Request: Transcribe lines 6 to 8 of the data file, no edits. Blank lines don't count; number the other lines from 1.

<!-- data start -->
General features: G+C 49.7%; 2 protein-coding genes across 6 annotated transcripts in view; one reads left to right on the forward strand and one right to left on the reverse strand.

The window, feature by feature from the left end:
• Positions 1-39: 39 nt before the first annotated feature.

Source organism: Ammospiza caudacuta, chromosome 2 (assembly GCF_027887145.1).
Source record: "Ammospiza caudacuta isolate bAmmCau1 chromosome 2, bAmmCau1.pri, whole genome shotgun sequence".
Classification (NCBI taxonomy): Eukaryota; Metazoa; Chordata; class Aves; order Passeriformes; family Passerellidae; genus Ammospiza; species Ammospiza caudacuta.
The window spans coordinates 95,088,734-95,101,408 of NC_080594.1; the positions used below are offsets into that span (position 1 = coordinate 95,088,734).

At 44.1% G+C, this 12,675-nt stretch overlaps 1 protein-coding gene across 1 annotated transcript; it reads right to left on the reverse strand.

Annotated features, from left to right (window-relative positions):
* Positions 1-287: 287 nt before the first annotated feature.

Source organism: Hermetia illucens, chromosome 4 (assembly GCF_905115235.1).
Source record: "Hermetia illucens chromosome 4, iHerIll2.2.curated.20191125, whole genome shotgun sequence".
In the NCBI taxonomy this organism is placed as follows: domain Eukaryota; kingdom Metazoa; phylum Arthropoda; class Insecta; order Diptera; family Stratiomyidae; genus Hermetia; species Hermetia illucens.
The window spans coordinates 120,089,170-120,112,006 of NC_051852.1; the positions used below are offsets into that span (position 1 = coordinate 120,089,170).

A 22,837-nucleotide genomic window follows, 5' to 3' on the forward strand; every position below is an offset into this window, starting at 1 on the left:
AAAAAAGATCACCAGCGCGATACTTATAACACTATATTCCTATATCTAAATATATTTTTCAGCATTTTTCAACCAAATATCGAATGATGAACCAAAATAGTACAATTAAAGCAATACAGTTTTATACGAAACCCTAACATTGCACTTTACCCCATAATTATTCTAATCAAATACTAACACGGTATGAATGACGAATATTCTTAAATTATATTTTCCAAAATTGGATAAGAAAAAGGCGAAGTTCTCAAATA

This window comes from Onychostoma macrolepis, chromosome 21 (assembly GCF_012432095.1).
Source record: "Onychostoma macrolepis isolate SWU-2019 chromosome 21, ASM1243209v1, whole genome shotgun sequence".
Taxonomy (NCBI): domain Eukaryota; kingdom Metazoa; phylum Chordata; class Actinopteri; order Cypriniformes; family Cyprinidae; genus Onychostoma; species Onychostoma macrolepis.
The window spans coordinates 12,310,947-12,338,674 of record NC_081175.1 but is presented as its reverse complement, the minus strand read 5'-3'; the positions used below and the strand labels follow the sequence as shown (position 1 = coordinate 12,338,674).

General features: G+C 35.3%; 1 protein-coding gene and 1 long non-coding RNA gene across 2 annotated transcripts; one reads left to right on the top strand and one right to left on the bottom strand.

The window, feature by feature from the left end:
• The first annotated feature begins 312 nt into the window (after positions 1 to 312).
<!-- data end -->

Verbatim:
Classification (NCBI taxonomy): Eukaryota; Metazoa; Chordata; class Aves; order Passeriformes; family Passerellidae; genus Ammospiza; species Ammospiza caudacuta.
The window spans coordinates 95,088,734-95,101,408 of NC_080594.1; the positions used below are offsets into that span (position 1 = coordinate 95,088,734).

At 44.1% G+C, this 12,675-nt stretch overlaps 1 protein-coding gene across 1 annotated transcript; it reads right to left on the reverse strand.